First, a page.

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Livesquawk - UK GDP Inches Towards Pre-Pandemic Highs, But Are We Losing Gas?
UK GDP Inches Towards Pre-Pandemic Highs, But Are We Losing Gas?

     - UK economy edges towards pre-pandemic levels

     - Growth potentially stalling post “lockdown euphoria”

     - Uncertainty ahead as consumer spending rises

 

By Mack Foley

LiveSquawk News

@MrSockoMF

 

13 October 2021|10:35 GMT

 

London – UK economic growth continued in August but fell short of a rebound to the pre-pandemic level of February 2020, remaining just 0.8% lower, month on month.

 

The Office for National Statistics said GDP grew an estimated 0.4% on the month, missing the consensus forecast of 0.5% but still accelerating from last month’s revised 0.1%. This revision, according to the ONS, was driven downward by updated data for cars, oil, gas and improvements to how economic health is measured.

 

Focusing on GDP service sector contributors, accommodation and food services continued to underpin activity in August as the public flocked to restaurants, bars and festivals for the first full month without Covid-19 restrictions in Britain. Health and social services held the median figure back the most due to fewer visits to doctors. Furthermore, consumer-facing services increased 1.2% in August but remained 4.7% below pre-pandemic levels.

 

UK production followed a similar narrative, shrinking to 0.8% month on month from 1.2% but remaining above the forecast of 0.2%. Output in this sector was also below its respective February 2020 level by 1.3%.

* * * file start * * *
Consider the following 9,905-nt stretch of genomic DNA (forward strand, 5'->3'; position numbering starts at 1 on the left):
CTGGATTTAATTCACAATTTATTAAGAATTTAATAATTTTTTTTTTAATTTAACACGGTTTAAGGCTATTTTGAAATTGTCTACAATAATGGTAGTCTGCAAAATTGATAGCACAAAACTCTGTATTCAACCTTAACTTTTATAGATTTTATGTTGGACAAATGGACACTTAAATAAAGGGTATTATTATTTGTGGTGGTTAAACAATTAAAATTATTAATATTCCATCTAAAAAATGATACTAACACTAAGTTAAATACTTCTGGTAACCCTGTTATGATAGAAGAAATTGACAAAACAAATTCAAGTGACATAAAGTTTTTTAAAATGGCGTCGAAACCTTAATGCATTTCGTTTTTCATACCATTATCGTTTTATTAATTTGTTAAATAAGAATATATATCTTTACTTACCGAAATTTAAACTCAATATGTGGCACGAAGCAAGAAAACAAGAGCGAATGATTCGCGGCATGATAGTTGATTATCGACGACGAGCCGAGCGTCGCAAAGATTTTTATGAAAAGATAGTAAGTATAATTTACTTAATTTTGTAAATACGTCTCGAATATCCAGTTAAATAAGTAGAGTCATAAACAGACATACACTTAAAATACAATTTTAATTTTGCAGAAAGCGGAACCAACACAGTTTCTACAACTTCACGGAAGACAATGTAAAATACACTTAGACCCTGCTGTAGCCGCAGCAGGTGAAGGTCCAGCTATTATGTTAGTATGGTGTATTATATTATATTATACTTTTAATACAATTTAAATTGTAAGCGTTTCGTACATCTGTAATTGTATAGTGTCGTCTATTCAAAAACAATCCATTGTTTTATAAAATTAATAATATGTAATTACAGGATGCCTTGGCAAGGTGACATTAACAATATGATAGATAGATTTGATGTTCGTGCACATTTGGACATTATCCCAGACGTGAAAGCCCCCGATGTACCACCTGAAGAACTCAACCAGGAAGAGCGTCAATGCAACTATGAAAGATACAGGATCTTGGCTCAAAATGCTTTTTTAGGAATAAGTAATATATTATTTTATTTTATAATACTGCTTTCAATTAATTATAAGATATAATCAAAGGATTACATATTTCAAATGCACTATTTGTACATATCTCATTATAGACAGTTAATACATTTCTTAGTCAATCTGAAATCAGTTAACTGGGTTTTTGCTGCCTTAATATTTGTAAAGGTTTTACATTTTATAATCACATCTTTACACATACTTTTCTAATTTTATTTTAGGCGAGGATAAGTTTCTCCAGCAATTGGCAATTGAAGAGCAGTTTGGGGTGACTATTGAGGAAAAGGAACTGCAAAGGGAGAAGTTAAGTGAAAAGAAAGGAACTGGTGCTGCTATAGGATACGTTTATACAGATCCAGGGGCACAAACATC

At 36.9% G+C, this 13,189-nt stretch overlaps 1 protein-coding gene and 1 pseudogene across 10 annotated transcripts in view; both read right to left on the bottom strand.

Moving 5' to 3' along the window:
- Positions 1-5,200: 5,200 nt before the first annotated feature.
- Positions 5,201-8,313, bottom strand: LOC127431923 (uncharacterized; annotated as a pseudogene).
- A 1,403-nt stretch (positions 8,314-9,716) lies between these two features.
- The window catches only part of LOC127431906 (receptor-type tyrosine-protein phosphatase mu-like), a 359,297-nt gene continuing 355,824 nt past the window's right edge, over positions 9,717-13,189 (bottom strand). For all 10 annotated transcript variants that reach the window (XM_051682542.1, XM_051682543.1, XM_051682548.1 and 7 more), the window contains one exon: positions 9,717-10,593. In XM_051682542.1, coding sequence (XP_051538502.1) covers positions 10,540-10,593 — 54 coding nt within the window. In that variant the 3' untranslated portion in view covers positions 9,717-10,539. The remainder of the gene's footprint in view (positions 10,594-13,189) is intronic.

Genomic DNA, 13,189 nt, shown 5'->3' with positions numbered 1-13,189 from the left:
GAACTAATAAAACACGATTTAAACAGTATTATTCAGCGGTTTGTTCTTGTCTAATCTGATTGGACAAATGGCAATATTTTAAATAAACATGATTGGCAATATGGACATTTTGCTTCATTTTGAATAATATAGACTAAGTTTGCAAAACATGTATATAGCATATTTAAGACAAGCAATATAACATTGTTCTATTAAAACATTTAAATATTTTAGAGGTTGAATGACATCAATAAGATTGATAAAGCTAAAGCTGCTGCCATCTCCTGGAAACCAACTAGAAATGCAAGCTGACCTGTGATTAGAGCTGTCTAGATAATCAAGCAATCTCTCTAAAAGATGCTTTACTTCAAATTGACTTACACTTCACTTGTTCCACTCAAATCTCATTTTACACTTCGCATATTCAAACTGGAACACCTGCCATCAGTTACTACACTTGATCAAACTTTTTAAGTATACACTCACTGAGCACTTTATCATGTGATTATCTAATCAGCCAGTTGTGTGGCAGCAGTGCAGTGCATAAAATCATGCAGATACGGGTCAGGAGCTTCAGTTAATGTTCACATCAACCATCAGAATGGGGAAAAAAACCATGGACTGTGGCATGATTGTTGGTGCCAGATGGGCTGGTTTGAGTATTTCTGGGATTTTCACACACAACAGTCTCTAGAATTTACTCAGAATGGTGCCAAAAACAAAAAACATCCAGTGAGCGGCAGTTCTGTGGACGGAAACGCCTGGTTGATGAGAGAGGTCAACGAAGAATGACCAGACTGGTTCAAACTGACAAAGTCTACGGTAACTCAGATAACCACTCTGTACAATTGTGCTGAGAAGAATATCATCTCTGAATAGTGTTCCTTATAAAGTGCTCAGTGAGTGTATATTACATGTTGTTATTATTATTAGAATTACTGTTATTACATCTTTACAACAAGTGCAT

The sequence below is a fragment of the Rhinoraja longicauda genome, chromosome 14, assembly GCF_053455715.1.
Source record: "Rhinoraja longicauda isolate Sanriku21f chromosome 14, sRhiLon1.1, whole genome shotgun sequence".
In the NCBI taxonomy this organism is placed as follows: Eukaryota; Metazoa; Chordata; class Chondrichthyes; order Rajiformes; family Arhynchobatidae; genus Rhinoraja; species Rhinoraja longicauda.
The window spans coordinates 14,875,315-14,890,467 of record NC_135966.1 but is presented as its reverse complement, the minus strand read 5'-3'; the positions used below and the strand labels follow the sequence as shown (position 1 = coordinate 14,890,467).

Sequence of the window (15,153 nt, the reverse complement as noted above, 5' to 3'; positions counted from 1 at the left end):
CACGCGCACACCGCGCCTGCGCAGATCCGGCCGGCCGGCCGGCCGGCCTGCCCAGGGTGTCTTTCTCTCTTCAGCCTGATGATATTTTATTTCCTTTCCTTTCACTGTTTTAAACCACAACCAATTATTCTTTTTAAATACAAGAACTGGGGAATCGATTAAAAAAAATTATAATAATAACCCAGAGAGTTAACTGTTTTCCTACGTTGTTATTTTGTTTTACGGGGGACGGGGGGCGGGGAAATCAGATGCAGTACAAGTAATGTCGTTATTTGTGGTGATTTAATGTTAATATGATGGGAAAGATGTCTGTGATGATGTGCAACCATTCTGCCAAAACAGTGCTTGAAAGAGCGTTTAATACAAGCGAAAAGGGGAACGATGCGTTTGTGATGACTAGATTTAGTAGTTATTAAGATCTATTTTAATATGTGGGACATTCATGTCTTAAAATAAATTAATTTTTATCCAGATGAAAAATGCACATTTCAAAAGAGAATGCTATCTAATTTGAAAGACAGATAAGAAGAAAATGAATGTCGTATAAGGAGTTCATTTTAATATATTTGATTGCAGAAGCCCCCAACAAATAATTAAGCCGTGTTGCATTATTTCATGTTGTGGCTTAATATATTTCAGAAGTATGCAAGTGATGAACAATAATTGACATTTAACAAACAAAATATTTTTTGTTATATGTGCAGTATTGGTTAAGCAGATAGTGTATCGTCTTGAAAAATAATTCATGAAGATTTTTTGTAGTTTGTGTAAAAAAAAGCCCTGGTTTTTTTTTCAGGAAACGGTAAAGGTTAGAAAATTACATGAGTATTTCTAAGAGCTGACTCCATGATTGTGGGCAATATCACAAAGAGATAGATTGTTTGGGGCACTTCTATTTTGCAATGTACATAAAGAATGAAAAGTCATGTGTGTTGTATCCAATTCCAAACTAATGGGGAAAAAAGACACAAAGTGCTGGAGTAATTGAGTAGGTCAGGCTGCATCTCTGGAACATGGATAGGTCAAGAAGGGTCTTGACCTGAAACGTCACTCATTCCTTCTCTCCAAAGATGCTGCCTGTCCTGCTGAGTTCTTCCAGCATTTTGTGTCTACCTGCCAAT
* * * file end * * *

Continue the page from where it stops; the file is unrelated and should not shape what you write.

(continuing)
Despite slightly softer overall readings, cable remained steady. However, MUFG’s Lee Hardman said this “looks more like USD weakness driving cable higher than anything pound specific”.

 

Euphoria wanes?

Britain's economy boomed back in the first half of 2021 as a result of easing lockdown restrictions and initial vaccinations, but recently economic expansion has begun to slow. The perfect storm seems to be brewing with intensifying supply chain bottlenecks, rising energy prices and talk of tax hikes

 

Analyst James Smith at ING also pointed out that the UK economy weathered the Delta variant outbreak well, but one cannot deny the gradual deceleration in economic growth. He noted that thoughts are that “the Bank of England will wait until 2022 before hiking – but perhaps more importantly – it implies markets may be wrong to price interest rates at 1% or higher in the next few years.”